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Mint, dried: 1 pound = 16 cups

   Native to southern Europe and the Mediterranean, there are hundreds of different types of mint. Chocolate, black peppermint, apple and basil are just a few of the many multiple varieties. Mint has a lovely, fresh fragrance with hints of lemon, peppermint, and vanilla. Its taste is sharp, sweet and warm with a cooling aftertaste. Characterized by its beautiful textured green leaves and reddish steams, mint serves as a nice ground cover for the garden.

Culinary Uses
   Lamb, chicken, veal and pork go well with mint marinades, jellies, or salsas. Use mint to compliment tea, sauces, vinegar and syrups. In India, mint is used to counter the hot spices in vegetable and meat dishes. In South America, mint is combined with chili peppers, parsley and oregano as a flavoring for slow cooked dishes. Fruit salads, avocado salsas, fruit punches, deserts, chocolate and many drinks are improved with the addition of mint.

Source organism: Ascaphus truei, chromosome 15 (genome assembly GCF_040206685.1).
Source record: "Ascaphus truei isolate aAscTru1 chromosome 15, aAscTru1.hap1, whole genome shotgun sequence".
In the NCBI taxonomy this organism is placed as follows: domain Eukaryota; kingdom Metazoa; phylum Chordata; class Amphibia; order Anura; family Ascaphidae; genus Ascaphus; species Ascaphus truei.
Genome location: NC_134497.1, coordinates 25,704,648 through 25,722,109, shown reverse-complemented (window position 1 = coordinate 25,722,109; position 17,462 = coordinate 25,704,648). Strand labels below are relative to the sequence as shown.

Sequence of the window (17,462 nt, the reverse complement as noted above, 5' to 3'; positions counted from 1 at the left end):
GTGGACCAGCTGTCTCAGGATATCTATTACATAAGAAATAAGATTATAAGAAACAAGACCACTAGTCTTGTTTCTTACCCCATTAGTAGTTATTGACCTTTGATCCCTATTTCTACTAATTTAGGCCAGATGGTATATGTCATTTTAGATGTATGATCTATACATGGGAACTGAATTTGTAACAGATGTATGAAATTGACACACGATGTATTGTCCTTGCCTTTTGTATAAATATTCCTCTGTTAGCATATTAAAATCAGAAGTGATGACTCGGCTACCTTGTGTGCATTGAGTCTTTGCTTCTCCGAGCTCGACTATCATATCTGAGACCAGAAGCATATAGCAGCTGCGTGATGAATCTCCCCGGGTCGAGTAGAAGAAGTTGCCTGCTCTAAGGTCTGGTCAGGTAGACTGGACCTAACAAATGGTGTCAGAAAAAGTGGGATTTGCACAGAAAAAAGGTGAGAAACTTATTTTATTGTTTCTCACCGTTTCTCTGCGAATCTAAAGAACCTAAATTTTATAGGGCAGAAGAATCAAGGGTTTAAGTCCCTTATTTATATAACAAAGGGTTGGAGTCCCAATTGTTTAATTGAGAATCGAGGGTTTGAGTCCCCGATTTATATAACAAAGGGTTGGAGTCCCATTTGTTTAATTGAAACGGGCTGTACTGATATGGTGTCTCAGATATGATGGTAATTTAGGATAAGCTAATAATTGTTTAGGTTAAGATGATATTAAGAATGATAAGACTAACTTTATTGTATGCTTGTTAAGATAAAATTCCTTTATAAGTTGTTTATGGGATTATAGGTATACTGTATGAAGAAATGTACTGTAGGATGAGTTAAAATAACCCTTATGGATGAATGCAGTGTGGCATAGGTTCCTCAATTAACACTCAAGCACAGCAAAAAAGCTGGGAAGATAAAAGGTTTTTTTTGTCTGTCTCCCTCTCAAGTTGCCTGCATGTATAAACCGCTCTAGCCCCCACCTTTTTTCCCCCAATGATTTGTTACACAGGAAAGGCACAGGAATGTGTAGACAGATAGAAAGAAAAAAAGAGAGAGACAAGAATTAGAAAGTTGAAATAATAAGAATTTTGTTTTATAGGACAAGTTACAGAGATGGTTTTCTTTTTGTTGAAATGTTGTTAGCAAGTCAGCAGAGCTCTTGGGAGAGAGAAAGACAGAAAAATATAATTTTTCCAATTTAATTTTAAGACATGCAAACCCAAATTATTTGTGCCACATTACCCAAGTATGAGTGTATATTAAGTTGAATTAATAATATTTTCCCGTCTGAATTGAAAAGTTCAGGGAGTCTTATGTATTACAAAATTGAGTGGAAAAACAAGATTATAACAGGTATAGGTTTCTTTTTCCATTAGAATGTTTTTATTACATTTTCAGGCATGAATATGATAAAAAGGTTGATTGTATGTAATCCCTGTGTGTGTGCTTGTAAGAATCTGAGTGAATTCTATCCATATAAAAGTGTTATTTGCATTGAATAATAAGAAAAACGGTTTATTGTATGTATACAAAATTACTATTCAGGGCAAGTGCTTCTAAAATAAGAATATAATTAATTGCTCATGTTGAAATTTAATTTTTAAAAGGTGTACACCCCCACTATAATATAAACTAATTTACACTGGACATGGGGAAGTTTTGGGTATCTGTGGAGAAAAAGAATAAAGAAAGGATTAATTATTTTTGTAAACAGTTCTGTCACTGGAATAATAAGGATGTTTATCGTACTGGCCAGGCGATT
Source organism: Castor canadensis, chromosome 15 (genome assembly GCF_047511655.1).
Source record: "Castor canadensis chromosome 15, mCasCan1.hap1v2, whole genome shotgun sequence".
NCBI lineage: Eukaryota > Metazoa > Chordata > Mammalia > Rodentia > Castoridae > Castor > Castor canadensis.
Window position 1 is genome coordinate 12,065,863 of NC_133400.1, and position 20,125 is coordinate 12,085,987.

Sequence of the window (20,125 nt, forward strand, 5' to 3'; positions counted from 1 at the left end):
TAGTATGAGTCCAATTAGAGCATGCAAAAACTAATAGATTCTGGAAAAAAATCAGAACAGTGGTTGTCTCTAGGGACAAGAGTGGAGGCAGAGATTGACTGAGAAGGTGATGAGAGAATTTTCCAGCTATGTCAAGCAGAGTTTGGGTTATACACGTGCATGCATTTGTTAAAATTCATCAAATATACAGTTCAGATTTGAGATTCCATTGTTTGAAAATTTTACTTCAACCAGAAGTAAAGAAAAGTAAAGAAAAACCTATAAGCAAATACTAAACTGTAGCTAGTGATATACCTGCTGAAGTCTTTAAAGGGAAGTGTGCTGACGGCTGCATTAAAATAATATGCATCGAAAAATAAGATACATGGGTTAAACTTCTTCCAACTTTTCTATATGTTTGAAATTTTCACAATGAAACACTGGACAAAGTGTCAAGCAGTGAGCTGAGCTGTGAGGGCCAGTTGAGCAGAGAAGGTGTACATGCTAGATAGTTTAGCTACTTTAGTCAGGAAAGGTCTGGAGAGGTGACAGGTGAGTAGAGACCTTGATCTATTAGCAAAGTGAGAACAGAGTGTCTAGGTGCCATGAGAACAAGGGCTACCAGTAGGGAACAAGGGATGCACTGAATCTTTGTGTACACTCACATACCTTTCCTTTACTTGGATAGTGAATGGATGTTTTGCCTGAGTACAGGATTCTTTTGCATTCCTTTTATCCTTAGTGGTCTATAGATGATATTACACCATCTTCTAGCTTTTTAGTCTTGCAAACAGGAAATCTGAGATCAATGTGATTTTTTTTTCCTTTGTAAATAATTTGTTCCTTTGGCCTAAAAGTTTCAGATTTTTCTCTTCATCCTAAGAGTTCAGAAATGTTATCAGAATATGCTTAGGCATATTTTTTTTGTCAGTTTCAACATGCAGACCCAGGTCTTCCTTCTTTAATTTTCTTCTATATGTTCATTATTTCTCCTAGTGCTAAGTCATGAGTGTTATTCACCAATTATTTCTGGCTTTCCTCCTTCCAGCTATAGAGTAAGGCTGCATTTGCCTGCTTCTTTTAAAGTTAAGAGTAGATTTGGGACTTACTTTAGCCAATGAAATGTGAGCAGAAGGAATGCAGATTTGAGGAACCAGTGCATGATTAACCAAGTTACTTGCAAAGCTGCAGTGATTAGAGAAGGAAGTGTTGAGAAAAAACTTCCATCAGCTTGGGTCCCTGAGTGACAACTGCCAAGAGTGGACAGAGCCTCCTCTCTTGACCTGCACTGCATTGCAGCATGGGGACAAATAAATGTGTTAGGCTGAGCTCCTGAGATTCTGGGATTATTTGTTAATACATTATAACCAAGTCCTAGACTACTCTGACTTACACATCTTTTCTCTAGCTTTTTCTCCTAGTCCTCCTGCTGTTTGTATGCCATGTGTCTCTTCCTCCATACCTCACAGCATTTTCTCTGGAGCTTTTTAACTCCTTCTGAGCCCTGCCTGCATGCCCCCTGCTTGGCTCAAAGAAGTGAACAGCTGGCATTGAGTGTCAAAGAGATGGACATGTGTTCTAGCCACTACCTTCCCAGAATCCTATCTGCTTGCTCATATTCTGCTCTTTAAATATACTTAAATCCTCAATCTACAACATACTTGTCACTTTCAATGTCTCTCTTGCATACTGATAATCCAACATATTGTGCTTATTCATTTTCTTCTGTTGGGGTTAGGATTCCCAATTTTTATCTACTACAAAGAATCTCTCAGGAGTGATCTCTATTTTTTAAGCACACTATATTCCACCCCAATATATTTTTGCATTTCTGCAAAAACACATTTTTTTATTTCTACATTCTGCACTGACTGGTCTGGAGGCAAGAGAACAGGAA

Mint combines well with basil, cardamom, cloves, dill, ginger, marjoram, oregano, pepper and thyme. The flavor diminishes quickly when exposed to heat. Fresh mint can be used whole, chopped or minced and turns black when cooked with high acidic foods.

   Bunches of mint stored in a glass of water will keep fresh for 2 – 7 days. Mint can also be stored in the refrigerator, dry, wrapped in a plastic bag for a week.
Florida Dept of Agriculture



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